And of course, none of this addresses the underlying problem of the sunken road

Raised cover due to sunken road
Raised cover due to sunken road
Sunken surface on Oak Road
Sunken surface on Oak Road

#COWICK NEWSLETTER [Winter 2015]| #PavementParking

Now that the major utilities works being carried out by Wales & West are over, it seems that the streets of Cowick are less congested. But some pavement parking remains.

Now there are 2 conflicting issues in play here.

If drivers didn’t park on the pavement, roads would be narrow for traffic. This is of immense concern on Barley Farm Road where inappropriate parking often delays the P bus on its journey to the city centre.

Yet parking on the pavement means pedestrians often have to walk in the road as there is no room for them to pass on the footpaths. This becomes even more of a problem for residents with visual impairments, parents with buggies and wheelchair users.

There are debates currently happening in Parliament where they are discussing the issue of pavement parking.

But these may not resolve the conflicts in Cowick. But Cllr Paul Bull has an idea that might help.

“A recent meeting of Exeter Highways and Traffic Orders Committee HATOC] was discussing if there was an progress on re-instating the old ban on pavement parking,” says Paul “and I asked if they would consider a scheme for those roads that need it – painting a line on the pavement that allows drivers to park on the pavement but ensures there is enough space for pedestrians to pass by on the footpath.”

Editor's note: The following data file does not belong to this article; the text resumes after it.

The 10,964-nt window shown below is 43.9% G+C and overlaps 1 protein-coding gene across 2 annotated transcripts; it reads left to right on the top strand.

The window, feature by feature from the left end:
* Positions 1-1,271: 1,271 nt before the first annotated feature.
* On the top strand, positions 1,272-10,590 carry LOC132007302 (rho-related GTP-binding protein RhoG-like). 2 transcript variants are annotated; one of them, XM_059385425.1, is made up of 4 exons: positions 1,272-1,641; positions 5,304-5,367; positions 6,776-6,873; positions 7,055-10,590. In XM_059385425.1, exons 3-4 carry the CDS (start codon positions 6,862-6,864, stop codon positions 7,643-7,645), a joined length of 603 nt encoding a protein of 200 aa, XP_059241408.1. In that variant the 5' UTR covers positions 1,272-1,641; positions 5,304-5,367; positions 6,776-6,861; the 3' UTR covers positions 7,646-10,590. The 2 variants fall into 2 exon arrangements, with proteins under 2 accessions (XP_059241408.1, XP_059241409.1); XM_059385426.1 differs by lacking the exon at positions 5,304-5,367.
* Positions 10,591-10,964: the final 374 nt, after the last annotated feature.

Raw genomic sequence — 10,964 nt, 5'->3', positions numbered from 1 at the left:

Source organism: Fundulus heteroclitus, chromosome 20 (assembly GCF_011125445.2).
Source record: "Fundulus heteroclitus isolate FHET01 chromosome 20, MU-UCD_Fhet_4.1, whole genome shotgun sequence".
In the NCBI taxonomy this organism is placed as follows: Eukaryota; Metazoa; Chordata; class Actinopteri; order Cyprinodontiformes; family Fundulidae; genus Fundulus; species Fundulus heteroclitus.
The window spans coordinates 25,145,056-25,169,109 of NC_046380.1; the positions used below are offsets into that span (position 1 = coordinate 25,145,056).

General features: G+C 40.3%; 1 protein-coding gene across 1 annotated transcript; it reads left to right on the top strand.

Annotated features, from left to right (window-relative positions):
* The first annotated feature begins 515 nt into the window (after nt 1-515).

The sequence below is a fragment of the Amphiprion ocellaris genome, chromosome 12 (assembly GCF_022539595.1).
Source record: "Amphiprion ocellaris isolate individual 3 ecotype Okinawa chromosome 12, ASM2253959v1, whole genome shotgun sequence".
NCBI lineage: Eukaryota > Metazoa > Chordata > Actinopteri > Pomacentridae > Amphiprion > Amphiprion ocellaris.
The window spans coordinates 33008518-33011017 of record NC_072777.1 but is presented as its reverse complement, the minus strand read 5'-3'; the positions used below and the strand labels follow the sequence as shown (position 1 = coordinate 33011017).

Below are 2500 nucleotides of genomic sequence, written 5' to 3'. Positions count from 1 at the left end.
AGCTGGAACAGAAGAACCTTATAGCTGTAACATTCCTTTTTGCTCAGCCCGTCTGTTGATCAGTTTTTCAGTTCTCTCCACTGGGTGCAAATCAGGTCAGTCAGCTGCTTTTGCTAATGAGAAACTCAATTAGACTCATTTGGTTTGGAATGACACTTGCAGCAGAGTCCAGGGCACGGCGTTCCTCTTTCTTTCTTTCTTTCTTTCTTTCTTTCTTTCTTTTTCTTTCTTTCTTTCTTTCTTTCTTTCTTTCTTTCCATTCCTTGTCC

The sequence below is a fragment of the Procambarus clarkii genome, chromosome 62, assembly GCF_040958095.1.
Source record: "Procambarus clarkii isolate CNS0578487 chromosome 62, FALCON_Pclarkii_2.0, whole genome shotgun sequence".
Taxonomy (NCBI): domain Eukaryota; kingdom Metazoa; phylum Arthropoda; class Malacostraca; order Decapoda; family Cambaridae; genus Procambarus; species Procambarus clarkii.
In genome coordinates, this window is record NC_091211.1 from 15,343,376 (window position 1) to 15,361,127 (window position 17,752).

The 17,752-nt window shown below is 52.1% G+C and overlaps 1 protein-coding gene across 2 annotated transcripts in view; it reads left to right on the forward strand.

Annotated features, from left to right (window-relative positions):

What do you think of Paul’s suggestion? Please contact your Labour team and let them know.

Cllr Heather Morris behind a P bus delayed by pavement parking in Barley Farm Road
Cllr Heather Morris behind a P bus delayed by pavement parking in Barley Farm Road

#PavementParking in #Exeter – why the provisions of the Exeter Act 1987 have fallen into the long grass

Parking on the pavement can obstruct and seriously inconvenience pedestrians, people in wheelchairs or with visual impairments and people with prams or pushchairs.

However, the law surrounding the practice of pavement parking is extremely confused and confusing.

The Highway Code states in Rule 244: You MUST NOT park partially or wholly on the pavement in London, and should not do so elsewhere unless signs permit it.

So, in London, parking on pavements is illegal under the Greater London Council Act (1974), except in specifically designated areas, which much be clearly marked.

But elsewheren the rest of the UK the law is more complex.

Heavy commercial vehicles are banned from parking on the footway (Road Traffic Act 1988 s19 and s20), except when goods are being unloaded and and the vehicle is not creating a danger or an obstruction.